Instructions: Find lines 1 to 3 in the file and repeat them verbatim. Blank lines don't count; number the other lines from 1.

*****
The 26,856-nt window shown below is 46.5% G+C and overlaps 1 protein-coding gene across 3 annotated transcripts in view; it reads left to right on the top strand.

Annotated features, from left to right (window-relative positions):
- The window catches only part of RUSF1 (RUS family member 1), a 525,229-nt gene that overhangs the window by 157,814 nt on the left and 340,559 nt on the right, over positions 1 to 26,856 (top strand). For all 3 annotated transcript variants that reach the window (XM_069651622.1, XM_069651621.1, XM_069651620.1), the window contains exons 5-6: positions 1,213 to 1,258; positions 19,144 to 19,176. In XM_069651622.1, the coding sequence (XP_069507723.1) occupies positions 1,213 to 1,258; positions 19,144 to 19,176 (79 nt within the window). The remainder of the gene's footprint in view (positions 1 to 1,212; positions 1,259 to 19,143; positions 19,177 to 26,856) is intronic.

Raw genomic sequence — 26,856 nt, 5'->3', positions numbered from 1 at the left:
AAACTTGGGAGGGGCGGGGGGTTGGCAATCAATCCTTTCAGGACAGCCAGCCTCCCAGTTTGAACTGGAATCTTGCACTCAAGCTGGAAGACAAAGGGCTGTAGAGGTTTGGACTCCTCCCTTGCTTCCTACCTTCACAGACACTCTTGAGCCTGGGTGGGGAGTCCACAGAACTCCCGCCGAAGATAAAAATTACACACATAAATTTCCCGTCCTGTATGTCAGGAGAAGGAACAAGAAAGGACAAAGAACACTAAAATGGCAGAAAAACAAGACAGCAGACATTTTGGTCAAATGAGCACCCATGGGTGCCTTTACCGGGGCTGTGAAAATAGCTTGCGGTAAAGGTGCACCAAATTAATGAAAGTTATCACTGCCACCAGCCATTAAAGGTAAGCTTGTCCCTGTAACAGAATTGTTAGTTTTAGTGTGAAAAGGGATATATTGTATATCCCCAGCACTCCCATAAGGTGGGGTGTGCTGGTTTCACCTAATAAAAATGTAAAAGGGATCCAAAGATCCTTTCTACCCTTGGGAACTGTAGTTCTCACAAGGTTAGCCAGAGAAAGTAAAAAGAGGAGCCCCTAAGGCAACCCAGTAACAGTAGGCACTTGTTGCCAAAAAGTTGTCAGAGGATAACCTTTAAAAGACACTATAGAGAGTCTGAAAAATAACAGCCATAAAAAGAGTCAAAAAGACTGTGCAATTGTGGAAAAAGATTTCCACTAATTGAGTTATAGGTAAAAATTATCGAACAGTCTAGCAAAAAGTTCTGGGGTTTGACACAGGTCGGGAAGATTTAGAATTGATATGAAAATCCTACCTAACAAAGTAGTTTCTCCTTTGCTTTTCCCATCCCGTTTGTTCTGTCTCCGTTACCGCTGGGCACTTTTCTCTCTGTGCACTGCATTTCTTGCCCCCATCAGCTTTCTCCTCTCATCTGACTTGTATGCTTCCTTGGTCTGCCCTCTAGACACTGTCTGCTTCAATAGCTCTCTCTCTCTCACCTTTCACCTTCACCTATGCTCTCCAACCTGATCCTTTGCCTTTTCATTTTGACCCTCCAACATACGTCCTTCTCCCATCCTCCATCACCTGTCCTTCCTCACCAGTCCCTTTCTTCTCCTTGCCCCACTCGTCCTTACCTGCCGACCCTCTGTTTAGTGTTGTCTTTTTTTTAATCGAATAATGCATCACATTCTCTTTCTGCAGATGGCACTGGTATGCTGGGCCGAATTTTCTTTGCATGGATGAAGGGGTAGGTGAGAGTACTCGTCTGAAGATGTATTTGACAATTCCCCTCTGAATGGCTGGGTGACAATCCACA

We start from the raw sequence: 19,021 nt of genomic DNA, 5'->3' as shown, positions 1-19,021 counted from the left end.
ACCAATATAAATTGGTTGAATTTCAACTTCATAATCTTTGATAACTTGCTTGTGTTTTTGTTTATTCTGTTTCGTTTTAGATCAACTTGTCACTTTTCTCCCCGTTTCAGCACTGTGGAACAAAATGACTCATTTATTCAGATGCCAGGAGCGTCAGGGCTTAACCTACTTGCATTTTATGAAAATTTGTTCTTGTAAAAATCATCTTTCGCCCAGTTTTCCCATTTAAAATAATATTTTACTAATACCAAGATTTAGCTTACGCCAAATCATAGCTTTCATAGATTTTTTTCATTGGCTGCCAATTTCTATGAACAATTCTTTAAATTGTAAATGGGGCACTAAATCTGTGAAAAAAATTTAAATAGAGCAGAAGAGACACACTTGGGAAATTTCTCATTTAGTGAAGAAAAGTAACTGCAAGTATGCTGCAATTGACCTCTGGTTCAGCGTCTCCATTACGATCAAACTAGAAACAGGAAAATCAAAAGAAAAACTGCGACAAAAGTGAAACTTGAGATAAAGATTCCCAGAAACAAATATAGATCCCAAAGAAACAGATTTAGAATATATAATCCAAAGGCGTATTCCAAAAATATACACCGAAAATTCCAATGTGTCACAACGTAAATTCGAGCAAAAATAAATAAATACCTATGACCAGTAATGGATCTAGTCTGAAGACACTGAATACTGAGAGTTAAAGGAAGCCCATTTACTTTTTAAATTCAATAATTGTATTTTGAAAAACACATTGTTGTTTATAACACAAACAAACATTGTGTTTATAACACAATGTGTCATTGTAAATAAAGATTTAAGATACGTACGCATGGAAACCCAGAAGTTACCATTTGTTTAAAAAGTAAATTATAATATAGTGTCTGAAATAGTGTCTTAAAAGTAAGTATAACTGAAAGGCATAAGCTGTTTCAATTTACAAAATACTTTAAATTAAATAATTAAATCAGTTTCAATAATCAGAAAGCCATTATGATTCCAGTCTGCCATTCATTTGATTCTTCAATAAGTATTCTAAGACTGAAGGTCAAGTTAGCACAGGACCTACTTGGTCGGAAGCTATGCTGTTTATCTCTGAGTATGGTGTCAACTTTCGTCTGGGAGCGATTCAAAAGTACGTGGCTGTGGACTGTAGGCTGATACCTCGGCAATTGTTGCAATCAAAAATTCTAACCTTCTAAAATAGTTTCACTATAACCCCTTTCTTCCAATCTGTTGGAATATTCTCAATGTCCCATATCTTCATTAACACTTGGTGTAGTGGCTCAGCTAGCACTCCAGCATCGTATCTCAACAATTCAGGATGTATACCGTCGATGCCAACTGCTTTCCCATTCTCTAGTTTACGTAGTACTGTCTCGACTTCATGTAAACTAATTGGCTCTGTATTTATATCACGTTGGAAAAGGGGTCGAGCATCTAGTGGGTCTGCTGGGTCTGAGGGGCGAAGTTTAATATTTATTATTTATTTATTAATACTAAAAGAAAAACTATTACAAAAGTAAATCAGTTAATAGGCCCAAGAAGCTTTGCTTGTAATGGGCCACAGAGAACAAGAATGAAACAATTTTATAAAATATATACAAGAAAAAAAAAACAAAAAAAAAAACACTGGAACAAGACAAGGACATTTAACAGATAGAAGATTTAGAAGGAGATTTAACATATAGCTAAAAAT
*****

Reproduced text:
The 26,856-nt window shown below is 46.5% G+C and overlaps 1 protein-coding gene across 3 annotated transcripts in view; it reads left to right on the top strand.

Annotated features, from left to right (window-relative positions):
- The window catches only part of RUSF1 (RUS family member 1), a 525,229-nt gene that overhangs the window by 157,814 nt on the left and 340,559 nt on the right, over positions 1 to 26,856 (top strand). For all 3 annotated transcript variants that reach the window (XM_069651622.1, XM_069651621.1, XM_069651620.1), the window contains exons 5-6: positions 1,213 to 1,258; positions 19,144 to 19,176. In XM_069651622.1, the coding sequence (XP_069507723.1) occupies positions 1,213 to 1,258; positions 19,144 to 19,176 (79 nt within the window). The remainder of the gene's footprint in view (positions 1 to 1,212; positions 1,259 to 19,143; positions 19,177 to 26,856) is intronic.